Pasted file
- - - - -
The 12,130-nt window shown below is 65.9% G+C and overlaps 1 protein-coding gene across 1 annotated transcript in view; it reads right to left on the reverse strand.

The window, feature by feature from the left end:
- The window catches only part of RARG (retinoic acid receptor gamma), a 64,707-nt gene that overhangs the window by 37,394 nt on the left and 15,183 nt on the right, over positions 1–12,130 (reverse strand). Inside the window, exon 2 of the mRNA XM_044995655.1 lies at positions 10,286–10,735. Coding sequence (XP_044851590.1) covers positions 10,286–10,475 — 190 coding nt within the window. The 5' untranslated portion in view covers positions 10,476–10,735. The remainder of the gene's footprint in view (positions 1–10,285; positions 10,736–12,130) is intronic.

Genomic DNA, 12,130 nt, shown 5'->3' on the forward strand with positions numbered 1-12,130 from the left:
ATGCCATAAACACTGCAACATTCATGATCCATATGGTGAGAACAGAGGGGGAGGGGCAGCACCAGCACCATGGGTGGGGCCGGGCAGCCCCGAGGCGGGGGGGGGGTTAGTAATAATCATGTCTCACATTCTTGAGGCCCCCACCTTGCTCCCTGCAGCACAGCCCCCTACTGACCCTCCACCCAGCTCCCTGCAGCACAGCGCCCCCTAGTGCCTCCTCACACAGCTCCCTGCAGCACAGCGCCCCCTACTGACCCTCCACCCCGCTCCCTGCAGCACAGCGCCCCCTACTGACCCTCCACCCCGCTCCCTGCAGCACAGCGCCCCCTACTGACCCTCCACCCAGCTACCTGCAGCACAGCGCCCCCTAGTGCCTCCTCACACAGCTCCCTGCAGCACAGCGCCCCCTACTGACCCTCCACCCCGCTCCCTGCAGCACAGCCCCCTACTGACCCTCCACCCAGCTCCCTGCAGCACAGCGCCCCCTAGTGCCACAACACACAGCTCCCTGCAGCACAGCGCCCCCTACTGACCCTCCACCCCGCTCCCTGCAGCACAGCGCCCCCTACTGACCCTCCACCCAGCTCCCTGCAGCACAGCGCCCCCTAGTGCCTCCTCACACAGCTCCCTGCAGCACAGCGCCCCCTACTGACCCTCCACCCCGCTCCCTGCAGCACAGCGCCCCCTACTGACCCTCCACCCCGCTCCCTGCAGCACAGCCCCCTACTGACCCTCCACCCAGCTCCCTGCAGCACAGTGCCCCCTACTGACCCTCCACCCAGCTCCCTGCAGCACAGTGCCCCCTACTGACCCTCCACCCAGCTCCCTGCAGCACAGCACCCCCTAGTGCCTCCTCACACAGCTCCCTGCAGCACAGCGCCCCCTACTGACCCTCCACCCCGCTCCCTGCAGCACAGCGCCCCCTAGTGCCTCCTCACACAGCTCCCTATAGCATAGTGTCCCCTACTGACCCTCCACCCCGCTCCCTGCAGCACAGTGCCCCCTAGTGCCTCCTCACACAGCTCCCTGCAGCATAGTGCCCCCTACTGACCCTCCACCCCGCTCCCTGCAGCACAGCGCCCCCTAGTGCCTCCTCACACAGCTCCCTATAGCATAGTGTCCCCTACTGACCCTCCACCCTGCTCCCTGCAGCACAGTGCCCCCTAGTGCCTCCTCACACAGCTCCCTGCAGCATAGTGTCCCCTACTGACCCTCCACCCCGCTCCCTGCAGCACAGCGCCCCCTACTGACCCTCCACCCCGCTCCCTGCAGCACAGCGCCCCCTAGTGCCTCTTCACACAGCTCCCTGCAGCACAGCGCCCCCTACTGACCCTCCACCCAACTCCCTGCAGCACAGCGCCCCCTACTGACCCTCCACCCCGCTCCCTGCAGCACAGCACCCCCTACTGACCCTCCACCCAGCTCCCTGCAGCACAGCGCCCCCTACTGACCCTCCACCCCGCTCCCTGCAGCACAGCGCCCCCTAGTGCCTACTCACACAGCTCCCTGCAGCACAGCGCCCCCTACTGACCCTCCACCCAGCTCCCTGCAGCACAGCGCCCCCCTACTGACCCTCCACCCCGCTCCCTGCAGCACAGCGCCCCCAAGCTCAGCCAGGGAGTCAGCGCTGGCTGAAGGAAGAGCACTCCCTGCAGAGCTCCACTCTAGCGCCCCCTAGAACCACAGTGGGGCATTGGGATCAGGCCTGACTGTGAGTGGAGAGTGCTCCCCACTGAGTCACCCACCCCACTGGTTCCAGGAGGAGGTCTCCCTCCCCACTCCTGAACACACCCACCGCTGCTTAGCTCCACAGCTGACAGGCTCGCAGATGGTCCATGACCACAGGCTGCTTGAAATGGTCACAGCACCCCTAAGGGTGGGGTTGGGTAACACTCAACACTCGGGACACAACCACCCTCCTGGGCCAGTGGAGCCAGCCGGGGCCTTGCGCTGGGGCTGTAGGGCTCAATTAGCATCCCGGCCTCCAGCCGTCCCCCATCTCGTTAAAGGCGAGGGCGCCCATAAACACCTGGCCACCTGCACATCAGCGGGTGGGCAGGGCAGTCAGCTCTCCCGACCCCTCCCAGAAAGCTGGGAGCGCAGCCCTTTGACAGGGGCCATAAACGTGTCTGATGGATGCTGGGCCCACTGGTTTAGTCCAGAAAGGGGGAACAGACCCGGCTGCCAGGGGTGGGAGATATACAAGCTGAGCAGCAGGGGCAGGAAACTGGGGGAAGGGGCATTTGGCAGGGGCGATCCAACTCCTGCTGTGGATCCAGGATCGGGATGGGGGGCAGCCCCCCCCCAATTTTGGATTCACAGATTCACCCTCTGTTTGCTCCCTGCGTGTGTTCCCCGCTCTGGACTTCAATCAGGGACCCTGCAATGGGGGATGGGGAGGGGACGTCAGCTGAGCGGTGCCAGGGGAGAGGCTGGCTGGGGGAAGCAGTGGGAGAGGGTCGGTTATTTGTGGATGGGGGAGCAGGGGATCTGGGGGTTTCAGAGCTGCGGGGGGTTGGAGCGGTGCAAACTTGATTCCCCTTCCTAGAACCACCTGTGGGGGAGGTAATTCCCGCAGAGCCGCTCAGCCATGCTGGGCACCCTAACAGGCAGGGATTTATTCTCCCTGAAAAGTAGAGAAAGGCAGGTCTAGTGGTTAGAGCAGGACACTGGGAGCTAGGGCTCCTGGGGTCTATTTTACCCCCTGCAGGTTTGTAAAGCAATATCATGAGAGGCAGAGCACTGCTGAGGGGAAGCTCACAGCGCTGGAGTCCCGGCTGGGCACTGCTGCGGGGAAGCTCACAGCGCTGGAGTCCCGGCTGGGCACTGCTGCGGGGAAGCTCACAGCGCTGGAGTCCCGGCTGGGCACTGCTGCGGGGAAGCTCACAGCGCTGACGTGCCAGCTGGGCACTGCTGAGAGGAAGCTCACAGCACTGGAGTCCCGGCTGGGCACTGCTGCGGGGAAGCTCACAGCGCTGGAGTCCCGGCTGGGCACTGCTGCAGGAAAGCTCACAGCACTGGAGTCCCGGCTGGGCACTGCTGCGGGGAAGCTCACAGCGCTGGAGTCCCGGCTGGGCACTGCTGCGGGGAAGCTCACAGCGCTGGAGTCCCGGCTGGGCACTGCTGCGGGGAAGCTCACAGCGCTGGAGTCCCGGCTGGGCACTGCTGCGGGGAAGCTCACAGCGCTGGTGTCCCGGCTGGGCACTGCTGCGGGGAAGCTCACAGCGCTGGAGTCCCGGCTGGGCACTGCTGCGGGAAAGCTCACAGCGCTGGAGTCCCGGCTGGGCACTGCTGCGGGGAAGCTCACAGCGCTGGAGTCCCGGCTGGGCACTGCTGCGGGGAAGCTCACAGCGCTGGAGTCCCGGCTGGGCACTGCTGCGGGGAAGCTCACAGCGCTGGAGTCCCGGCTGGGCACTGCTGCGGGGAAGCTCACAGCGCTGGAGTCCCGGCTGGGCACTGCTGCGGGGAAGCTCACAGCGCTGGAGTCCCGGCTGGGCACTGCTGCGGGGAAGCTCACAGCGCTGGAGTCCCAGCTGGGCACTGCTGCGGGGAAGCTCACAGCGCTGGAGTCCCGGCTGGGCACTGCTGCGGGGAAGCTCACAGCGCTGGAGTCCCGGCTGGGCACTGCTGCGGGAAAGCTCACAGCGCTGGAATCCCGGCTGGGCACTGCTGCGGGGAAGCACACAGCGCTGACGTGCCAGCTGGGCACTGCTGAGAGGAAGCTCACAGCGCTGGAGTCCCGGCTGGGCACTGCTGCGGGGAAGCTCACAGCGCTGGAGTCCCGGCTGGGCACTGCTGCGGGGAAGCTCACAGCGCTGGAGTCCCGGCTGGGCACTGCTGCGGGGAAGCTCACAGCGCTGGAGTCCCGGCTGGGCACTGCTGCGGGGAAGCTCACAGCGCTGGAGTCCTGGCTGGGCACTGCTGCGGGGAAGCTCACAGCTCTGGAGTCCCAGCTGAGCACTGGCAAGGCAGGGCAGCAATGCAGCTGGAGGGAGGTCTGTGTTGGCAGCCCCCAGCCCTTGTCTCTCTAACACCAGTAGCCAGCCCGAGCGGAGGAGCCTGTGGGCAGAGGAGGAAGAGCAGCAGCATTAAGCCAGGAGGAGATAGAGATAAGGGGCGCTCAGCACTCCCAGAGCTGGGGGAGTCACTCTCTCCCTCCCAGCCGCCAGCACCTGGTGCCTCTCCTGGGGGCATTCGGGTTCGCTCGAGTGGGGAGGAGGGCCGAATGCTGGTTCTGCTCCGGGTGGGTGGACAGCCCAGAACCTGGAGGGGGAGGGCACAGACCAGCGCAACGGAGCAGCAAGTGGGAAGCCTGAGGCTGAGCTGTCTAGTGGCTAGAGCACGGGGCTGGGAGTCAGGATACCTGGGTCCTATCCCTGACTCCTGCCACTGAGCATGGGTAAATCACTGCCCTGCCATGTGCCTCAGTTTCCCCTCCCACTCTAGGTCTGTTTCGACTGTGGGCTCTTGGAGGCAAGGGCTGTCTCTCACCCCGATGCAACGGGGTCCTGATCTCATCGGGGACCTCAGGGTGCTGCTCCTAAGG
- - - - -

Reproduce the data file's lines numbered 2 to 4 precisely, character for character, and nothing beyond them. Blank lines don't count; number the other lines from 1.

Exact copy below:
The window, feature by feature from the left end:
- The window catches only part of RARG (retinoic acid receptor gamma), a 64,707-nt gene that overhangs the window by 37,394 nt on the left and 15,183 nt on the right, over positions 1–12,130 (reverse strand). Inside the window, exon 2 of the mRNA XM_044995655.1 lies at positions 10,286–10,735. Coding sequence (XP_044851590.1) covers positions 10,286–10,475 — 190 coding nt within the window. The 5' untranslated portion in view covers positions 10,476–10,735. The remainder of the gene's footprint in view (positions 1–10,285; positions 10,736–12,130) is intronic.

Genomic DNA, 12,130 nt, shown 5'->3' on the forward strand with positions numbered 1-12,130 from the left: